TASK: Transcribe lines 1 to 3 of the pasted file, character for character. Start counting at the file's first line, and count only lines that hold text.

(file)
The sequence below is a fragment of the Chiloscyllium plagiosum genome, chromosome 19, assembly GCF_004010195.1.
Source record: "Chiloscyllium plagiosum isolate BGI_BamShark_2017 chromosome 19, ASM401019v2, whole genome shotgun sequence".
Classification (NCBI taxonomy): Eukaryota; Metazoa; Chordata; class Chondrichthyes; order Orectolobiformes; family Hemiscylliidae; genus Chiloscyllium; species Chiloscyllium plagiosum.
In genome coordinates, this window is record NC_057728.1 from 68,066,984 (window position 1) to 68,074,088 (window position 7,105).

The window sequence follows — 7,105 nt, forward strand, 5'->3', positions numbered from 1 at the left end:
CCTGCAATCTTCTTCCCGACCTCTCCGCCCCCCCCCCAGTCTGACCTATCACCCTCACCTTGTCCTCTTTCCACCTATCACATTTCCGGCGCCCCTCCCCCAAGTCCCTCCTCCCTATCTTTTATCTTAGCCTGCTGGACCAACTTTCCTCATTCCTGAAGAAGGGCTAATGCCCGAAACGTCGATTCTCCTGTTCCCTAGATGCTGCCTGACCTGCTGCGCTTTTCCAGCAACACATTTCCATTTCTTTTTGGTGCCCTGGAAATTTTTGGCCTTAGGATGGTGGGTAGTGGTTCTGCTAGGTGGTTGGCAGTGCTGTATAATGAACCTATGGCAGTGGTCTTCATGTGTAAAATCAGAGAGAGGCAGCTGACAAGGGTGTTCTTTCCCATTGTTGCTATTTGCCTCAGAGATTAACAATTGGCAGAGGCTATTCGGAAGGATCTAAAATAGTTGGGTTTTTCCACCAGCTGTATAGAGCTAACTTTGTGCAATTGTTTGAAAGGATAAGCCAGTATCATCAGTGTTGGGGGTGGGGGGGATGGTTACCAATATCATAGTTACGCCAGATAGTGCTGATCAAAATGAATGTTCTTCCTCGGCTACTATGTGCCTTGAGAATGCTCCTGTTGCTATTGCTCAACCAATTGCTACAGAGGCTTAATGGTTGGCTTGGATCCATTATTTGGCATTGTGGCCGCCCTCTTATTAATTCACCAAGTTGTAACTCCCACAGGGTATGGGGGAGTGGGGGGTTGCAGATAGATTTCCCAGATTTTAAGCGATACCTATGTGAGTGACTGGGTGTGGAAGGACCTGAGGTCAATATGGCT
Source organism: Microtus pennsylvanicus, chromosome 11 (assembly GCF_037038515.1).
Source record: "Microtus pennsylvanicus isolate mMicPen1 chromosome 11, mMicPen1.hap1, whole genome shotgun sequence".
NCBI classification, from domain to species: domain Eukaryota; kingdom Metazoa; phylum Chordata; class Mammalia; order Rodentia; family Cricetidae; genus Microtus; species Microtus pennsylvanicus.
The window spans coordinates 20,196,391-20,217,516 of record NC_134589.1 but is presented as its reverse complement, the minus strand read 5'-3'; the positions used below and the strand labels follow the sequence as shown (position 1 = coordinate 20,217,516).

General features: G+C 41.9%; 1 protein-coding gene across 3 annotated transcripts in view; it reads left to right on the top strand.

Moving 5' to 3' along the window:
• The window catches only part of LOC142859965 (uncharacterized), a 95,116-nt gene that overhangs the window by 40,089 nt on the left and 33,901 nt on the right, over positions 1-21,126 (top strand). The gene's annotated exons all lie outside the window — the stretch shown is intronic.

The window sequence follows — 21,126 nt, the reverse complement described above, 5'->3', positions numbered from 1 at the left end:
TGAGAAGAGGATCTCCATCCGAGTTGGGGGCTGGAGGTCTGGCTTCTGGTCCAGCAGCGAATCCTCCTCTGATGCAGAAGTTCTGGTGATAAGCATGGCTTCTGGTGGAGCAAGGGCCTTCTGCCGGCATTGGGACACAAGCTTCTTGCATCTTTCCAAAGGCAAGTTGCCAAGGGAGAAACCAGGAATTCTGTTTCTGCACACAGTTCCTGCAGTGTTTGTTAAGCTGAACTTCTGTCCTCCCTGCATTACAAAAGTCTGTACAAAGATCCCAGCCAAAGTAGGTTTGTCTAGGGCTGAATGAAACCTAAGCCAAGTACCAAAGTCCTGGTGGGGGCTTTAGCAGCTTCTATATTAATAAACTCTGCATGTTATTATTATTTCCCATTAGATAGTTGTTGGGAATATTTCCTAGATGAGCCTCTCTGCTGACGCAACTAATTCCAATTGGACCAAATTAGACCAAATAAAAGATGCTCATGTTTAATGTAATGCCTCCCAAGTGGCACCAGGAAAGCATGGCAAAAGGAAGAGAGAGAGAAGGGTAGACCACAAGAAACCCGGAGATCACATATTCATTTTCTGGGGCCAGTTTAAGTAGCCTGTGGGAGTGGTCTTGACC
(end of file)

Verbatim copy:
The sequence below is a fragment of the Chiloscyllium plagiosum genome, chromosome 19, assembly GCF_004010195.1.
Source record: "Chiloscyllium plagiosum isolate BGI_BamShark_2017 chromosome 19, ASM401019v2, whole genome shotgun sequence".
Classification (NCBI taxonomy): Eukaryota; Metazoa; Chordata; class Chondrichthyes; order Orectolobiformes; family Hemiscylliidae; genus Chiloscyllium; species Chiloscyllium plagiosum.